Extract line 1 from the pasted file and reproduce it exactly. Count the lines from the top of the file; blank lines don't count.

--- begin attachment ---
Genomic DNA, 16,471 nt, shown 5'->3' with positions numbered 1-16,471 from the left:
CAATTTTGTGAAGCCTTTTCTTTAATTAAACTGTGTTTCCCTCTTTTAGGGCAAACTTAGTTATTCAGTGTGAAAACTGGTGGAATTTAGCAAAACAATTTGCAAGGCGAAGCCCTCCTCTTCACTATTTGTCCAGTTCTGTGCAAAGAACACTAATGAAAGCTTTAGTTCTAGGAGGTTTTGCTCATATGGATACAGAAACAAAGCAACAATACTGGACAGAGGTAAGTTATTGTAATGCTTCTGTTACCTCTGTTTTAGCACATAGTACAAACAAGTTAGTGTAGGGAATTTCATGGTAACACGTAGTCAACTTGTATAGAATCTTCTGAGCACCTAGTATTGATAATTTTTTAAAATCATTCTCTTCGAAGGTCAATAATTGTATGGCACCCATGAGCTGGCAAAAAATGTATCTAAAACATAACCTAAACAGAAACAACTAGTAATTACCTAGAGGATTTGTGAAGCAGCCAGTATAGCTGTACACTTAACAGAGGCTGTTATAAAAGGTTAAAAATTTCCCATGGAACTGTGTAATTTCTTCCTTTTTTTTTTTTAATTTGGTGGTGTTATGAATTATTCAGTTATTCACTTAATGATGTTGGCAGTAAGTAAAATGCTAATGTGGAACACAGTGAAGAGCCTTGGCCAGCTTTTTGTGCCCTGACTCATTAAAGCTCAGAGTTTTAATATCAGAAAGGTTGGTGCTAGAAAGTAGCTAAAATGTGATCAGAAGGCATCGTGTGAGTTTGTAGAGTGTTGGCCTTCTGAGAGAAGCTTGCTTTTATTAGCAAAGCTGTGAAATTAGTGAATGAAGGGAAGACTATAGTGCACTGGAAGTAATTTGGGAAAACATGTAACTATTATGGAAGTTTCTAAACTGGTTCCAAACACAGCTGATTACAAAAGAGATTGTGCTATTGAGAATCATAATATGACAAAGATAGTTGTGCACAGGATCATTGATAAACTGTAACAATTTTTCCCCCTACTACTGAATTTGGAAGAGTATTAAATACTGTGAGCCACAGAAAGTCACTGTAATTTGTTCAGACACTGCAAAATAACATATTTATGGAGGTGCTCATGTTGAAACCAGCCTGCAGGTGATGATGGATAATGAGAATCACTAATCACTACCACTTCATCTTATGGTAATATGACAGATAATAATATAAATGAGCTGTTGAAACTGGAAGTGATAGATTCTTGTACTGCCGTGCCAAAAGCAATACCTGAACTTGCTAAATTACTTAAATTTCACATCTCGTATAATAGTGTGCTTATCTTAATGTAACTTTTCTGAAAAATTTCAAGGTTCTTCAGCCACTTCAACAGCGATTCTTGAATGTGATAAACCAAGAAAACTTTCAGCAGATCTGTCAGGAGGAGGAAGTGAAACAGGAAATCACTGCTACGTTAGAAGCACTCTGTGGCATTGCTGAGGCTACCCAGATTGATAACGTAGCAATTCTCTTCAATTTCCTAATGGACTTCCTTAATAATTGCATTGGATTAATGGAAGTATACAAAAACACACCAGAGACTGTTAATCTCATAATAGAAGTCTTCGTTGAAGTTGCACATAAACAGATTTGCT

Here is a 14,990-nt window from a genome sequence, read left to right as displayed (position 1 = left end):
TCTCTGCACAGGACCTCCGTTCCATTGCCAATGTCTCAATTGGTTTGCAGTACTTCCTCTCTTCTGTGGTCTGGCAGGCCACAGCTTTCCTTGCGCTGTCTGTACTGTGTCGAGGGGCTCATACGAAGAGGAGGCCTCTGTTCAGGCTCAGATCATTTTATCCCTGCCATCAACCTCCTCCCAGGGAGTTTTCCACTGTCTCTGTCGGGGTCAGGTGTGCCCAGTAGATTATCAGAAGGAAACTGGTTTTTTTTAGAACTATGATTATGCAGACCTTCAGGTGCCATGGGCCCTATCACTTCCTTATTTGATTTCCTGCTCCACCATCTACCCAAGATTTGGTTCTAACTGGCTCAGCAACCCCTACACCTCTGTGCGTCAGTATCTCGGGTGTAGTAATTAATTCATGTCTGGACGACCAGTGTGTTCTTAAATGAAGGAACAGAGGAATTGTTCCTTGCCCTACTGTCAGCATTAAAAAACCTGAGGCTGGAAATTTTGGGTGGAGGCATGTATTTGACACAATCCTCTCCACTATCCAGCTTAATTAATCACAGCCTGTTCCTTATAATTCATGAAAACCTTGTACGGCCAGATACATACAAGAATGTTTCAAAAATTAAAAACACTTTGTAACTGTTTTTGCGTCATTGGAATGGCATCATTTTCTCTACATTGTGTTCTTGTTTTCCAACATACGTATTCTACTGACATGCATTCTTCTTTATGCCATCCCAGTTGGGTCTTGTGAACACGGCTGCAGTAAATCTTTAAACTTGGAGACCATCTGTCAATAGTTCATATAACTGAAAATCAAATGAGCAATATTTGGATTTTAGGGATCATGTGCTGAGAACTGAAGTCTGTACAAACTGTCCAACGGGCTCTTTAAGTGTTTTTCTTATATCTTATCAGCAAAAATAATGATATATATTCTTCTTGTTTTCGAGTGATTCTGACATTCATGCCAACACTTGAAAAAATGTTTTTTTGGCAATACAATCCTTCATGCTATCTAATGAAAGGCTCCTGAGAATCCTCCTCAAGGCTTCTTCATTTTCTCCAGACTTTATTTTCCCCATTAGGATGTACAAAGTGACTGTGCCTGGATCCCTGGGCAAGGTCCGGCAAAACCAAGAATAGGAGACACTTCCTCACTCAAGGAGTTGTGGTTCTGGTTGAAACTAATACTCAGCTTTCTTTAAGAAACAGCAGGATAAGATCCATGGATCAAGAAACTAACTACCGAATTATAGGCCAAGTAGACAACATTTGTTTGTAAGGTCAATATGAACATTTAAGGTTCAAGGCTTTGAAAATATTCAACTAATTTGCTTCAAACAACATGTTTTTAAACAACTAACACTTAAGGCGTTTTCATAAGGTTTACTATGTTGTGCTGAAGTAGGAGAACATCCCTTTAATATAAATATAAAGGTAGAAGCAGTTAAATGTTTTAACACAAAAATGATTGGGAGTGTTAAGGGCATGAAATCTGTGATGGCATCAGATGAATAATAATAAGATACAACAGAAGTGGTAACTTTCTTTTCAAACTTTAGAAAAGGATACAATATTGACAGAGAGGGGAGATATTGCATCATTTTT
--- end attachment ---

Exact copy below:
Genomic DNA, 16,471 nt, shown 5'->3' with positions numbered 1-16,471 from the left: